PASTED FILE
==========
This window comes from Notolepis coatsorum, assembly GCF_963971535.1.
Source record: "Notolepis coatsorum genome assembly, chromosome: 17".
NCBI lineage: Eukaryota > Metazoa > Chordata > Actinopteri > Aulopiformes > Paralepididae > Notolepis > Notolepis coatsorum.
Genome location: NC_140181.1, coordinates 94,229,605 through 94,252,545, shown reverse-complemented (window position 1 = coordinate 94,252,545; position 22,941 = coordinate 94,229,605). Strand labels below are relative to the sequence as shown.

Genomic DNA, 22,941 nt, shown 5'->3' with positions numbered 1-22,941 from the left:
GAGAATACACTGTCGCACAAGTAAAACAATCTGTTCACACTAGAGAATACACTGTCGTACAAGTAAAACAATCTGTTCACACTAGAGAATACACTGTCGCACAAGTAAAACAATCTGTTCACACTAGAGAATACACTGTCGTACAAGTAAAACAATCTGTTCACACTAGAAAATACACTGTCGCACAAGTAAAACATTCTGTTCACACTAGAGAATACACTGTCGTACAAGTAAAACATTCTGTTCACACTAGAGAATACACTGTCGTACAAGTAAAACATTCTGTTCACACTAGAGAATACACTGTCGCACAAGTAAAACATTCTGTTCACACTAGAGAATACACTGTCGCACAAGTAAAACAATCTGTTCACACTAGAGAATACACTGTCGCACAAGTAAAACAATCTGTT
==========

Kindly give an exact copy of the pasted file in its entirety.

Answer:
This window comes from Notolepis coatsorum, assembly GCF_963971535.1.
Source record: "Notolepis coatsorum genome assembly, chromosome: 17".
NCBI lineage: Eukaryota > Metazoa > Chordata > Actinopteri > Aulopiformes > Paralepididae > Notolepis > Notolepis coatsorum.
Genome location: NC_140181.1, coordinates 94,229,605 through 94,252,545, shown reverse-complemented (window position 1 = coordinate 94,252,545; position 22,941 = coordinate 94,229,605). Strand labels below are relative to the sequence as shown.

Genomic DNA, 22,941 nt, shown 5'->3' with positions numbered 1-22,941 from the left:
GAGAATACACTGTCGCACAAGTAAAACAATCTGTTCACACTAGAGAATACACTGTCGTACAAGTAAAACAATCTGTTCACACTAGAGAATACACTGTCGCACAAGTAAAACAATCTGTTCACACTAGAGAATACACTGTCGTACAAGTAAAACAATCTGTTCACACTAGAAAATACACTGTCGCACAAGTAAAACATTCTGTTCACACTAGAGAATACACTGTCGTACAAGTAAAACATTCTGTTCACACTAGAGAATACACTGTCGTACAAGTAAAACATTCTGTTCACACTAGAGAATACACTGTCGCACAAGTAAAACATTCTGTTCACACTAGAGAATACACTGTCGCACAAGTAAAACAATCTGTTCACACTAGAGAATACACTGTCGCACAAGTAAAACAATCTGTT